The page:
If you look at life differently than most people and see humor where others see sacred cows you'll dig this book. If you're an evangelical, reading this book is like seeing yourself on video for the first time -- you'll realize you're not as attractive as you thought. Even so, you'll find yourself laughing way too much and you might even shed a tear and determine to change the way you go about living out your faith. I highly recommend this book, as it is challenging and funny.
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8 of 10 people found the following review helpful
5.0 out of 5 stars Hilarious!!!, March 22, 2006
Joel Klpatrick's book, "A Field Guide to Evangelicals and Their Habitat" sounded funny, but upon reading it I realized I was wrong, it was hilarious. I tried to read a segment to my husband, but I was laughing so hard he couldn't understand what I was saying! I just loved the bluntness and the God's honest truth about us evangelicals. Hopefully we'll live this one down. If you want a truly funny and different angle, you'll love this book!
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4 of 5 people found the following review helpful
4.0 out of 5 stars Funny and insightful, June 25, 2006
I bought this book on the recommendation of a few who are malcontent with the evangelical life. I thought it was definitely a good laugh, but if you are evangelical, be prepared to laugh at yourself and not get offended! Though mostly accurate, there were some definite dated things...such as I doubt many evangelical teen girls have Michael W. Smith posters on their walls anymore...a whole new slew of Christian music talent has overthrown the exclusivity of one act. Otherwise, it's a quick easy read.
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5 of 7 people found the following review helpful
4.0 out of 5 stars Parody or mockery?, January 11, 2007
By 
R. Israel (San Jose, CA USA) - See all my reviews
(REAL NAME)   
This book was funny in many places and accurate for the most part (at least according to my evangelical experience). Sometimes, though, it seemed to fall off the edge from comedic caricature to cynical critique. A number of years back there was a book called "Growing Up Born Again (GUBA)" that did a similar thing, but that book was more effective in pointing out the foibles of the evangelical movement without losing its affection for the topic.

Of course, an anthropological field guide would attempt to remain neutral in its description, so one wouldn't expect Kilpatrick's work to reflect any commitment one way or the other as GUBA did. However, in places the Field Guide lost its sense of genre parody and slipped into a tone that struck me as mockery. That is OK if that is what Kilpatrick wants to do, but it doesn't live up to the really brilliant idea of using an anthropological field guide as a means of parodying the Evangelical subculture of Christianity. The fine line of parody vs. outright mockery is crossed at times and that left me feeling that the fiction of the field guide was not as consistently sustained as it should have been to make the impact of the book more effective.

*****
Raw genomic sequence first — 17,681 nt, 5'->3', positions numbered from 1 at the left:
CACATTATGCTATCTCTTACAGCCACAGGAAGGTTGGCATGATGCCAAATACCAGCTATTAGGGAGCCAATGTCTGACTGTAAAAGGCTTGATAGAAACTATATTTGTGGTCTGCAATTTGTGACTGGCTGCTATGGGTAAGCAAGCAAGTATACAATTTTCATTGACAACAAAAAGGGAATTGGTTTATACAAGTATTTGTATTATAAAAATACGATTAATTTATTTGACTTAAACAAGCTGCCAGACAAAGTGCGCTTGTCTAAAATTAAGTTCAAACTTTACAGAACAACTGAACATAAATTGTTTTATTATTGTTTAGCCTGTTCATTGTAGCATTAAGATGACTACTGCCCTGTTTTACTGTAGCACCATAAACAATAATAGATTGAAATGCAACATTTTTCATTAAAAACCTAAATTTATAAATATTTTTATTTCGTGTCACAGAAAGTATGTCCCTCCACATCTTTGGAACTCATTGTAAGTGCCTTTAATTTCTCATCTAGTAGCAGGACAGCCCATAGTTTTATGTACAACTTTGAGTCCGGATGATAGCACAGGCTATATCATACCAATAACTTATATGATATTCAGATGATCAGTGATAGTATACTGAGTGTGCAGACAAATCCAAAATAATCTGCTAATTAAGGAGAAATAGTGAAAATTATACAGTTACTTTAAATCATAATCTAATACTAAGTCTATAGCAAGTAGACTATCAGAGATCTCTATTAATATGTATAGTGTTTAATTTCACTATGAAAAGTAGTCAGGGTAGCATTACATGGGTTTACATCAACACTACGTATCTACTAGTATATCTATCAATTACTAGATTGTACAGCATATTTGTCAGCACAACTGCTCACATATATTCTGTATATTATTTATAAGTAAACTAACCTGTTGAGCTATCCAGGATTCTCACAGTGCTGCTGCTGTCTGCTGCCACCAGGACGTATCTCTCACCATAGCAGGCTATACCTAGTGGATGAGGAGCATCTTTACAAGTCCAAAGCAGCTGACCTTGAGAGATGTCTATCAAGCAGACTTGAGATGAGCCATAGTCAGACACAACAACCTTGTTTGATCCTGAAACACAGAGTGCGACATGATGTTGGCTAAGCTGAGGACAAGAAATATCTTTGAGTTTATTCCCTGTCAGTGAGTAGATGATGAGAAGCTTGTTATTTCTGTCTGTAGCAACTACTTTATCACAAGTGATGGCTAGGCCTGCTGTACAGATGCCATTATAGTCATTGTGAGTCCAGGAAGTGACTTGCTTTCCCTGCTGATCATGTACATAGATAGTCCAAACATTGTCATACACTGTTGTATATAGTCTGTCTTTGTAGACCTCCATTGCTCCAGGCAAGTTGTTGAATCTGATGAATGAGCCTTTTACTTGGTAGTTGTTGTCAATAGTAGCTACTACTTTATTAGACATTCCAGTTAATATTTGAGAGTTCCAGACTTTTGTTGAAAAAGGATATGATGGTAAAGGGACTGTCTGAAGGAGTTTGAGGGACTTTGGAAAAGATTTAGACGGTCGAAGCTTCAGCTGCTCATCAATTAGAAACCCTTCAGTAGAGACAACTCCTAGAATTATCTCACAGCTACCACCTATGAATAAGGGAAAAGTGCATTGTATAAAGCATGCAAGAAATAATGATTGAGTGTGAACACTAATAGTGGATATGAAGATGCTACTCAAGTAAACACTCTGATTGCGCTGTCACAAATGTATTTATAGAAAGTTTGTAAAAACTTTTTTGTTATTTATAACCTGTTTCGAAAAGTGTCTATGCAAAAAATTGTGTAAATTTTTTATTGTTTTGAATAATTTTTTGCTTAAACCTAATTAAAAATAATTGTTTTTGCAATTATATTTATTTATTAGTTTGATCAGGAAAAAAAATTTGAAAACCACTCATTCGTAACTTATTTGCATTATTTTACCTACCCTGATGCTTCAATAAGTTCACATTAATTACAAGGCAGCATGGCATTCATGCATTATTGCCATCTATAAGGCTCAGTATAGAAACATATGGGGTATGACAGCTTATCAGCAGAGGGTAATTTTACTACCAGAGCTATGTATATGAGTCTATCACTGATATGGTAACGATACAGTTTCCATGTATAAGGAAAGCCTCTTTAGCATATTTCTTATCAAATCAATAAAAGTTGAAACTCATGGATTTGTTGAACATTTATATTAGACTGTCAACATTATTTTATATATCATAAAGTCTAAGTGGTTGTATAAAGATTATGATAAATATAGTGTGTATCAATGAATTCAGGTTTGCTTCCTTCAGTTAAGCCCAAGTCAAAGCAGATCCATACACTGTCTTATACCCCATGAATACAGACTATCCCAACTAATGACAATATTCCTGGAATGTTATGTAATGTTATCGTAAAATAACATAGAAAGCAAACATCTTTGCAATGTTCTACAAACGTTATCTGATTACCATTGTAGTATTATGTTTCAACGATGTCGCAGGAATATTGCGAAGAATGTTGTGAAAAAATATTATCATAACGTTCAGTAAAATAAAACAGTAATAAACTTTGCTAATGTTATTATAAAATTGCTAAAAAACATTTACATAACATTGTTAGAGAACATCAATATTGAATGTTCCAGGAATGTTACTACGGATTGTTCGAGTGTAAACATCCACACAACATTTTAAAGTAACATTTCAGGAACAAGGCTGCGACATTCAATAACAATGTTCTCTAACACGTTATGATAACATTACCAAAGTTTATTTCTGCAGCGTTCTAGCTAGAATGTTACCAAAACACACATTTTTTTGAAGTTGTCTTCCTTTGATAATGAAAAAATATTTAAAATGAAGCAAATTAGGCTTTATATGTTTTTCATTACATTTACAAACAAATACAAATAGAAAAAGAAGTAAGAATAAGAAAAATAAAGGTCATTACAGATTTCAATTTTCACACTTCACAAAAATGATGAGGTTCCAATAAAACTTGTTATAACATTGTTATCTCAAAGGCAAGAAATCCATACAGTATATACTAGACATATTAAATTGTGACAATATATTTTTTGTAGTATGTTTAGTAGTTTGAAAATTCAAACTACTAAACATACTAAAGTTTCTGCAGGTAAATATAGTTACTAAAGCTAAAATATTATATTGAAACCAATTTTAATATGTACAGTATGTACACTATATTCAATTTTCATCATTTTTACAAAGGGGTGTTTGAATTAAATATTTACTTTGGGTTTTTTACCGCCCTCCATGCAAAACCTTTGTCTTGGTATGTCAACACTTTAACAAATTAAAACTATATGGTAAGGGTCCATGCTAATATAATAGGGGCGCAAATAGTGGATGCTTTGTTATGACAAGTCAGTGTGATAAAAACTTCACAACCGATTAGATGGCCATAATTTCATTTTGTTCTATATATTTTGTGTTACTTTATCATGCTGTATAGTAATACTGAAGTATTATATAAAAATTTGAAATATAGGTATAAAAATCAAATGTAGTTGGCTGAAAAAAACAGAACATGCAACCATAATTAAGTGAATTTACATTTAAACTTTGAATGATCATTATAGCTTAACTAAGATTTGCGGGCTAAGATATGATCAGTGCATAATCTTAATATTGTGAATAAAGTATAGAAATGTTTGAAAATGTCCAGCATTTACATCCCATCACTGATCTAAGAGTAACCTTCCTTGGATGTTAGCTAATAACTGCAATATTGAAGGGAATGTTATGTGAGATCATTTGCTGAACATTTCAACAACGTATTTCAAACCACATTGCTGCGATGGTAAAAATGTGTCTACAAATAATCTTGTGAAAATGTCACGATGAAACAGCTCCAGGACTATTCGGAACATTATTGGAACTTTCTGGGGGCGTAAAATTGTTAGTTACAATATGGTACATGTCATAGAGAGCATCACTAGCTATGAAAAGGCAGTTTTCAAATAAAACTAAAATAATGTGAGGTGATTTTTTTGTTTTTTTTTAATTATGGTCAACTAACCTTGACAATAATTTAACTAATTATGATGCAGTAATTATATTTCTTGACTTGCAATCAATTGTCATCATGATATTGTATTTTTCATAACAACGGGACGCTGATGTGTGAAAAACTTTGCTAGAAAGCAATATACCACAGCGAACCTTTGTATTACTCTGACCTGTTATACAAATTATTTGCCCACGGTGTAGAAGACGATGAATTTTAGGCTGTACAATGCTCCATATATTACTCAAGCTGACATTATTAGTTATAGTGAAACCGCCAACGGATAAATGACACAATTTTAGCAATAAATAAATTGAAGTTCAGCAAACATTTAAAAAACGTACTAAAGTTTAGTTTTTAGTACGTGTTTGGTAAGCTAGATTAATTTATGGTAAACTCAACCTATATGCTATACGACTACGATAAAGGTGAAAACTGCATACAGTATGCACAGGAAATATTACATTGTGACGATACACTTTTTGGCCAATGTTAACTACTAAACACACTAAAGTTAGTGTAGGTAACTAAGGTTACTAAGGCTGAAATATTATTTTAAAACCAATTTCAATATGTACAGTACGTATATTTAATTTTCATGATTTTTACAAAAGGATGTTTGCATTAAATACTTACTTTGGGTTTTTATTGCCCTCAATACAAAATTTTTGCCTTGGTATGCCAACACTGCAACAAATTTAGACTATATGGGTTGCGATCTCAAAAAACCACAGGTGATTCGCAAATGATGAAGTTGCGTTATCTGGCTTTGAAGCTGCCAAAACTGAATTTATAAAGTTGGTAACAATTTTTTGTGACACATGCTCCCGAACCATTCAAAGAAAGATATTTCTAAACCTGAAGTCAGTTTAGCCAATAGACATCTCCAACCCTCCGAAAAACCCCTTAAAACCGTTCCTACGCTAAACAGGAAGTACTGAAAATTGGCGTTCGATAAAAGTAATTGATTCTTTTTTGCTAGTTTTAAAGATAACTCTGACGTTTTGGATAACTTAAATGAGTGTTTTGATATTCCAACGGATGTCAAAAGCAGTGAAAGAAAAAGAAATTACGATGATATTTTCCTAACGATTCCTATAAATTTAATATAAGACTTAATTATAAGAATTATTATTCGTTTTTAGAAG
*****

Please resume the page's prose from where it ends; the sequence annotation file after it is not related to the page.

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8 of 11 people found the following review helpful
5.0 out of 5 stars Ye shall know the truth, and the truth shall make you laugh, March 28, 2006
By 
David Murrow (Anchorage, AK USA) - See all my reviews
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Funny, funny, funny. Mr. Kilpatrick corrals all the sacred cows of the evangelical church, then lights a barbecue. Very well written, and did I mention that it's funny?
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5 of 7 people found the following review helpful
4.0 out of 5 stars Laughed Outloud, June 8, 2006
Joel Kilpatrick is hilarious. This book guts the subculture of evangelicalism in America, and then picks it apart with irreverent, though never disrespectful, insights. Loved it!
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A Field Guide to Evangelicals and Their Habitat
A Field Guide to Evangelicals and Their Habitat by Joel Kilpatrick (Paperback - March 14, 2006)